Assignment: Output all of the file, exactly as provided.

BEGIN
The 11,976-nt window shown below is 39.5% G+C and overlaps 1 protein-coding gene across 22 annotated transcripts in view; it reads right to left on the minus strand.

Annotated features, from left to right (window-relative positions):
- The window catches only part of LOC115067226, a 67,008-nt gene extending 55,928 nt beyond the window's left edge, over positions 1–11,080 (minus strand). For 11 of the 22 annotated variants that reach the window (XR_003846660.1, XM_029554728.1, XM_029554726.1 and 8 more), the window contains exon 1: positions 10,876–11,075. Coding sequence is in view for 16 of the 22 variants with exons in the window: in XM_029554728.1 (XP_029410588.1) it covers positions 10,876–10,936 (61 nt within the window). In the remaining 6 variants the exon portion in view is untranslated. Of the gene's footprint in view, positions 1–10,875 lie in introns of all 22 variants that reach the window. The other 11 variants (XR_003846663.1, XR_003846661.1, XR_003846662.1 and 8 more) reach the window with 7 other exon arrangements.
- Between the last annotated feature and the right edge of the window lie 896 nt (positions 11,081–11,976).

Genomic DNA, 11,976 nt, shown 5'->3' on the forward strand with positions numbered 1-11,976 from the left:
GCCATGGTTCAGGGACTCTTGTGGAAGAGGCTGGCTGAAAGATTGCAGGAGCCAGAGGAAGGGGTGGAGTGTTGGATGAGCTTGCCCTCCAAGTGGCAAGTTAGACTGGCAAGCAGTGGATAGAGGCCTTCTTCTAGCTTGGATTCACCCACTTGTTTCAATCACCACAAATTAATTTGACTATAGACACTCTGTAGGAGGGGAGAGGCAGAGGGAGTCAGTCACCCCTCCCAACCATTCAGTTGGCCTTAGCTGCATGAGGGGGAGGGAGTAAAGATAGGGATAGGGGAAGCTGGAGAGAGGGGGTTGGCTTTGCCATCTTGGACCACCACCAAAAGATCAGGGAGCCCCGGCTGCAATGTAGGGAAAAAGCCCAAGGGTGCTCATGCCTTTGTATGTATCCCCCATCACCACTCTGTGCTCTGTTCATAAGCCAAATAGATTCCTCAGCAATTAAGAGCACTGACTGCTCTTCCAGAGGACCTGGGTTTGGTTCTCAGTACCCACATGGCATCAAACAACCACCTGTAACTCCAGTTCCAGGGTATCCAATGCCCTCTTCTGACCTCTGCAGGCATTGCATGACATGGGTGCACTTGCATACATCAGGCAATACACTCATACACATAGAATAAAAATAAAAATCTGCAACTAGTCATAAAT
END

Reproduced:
The 11,976-nt window shown below is 39.5% G+C and overlaps 1 protein-coding gene across 22 annotated transcripts in view; it reads right to left on the minus strand.

Annotated features, from left to right (window-relative positions):
- The window catches only part of LOC115067226, a 67,008-nt gene extending 55,928 nt beyond the window's left edge, over positions 1–11,080 (minus strand). For 11 of the 22 annotated variants that reach the window (XR_003846660.1, XM_029554728.1, XM_029554726.1 and 8 more), the window contains exon 1: positions 10,876–11,075. Coding sequence is in view for 16 of the 22 variants with exons in the window: in XM_029554728.1 (XP_029410588.1) it covers positions 10,876–10,936 (61 nt within the window). In the remaining 6 variants the exon portion in view is untranslated. Of the gene's footprint in view, positions 1–10,875 lie in introns of all 22 variants that reach the window. The other 11 variants (XR_003846663.1, XR_003846661.1, XR_003846662.1 and 8 more) reach the window with 7 other exon arrangements.
- Between the last annotated feature and the right edge of the window lie 896 nt (positions 11,081–11,976).

Genomic DNA, 11,976 nt, shown 5'->3' on the forward strand with positions numbered 1-11,976 from the left:
GCCATGGTTCAGGGACTCTTGTGGAAGAGGCTGGCTGAAAGATTGCAGGAGCCAGAGGAAGGGGTGGAGTGTTGGATGAGCTTGCCCTCCAAGTGGCAAGTTAGACTGGCAAGCAGTGGATAGAGGCCTTCTTCTAGCTTGGATTCACCCACTTGTTTCAATCACCACAAATTAATTTGACTATAGACACTCTGTAGGAGGGGAGAGGCAGAGGGAGTCAGTCACCCCTCCCAACCATTCAGTTGGCCTTAGCTGCATGAGGGGGAGGGAGTAAAGATAGGGATAGGGGAAGCTGGAGAGAGGGGGTTGGCTTTGCCATCTTGGACCACCACCAAAAGATCAGGGAGCCCCGGCTGCAATGTAGGGAAAAAGCCCAAGGGTGCTCATGCCTTTGTATGTATCCCCCATCACCACTCTGTGCTCTGTTCATAAGCCAAATAGATTCCTCAGCAATTAAGAGCACTGACTGCTCTTCCAGAGGACCTGGGTTTGGTTCTCAGTACCCACATGGCATCAAACAACCACCTGTAACTCCAGTTCCAGGGTATCCAATGCCCTCTTCTGACCTCTGCAGGCATTGCATGACATGGGTGCACTTGCATACATCAGGCAATACACTCATACACATAGAATAAAAATAAAAATCTGCAACTAGTCATAAAT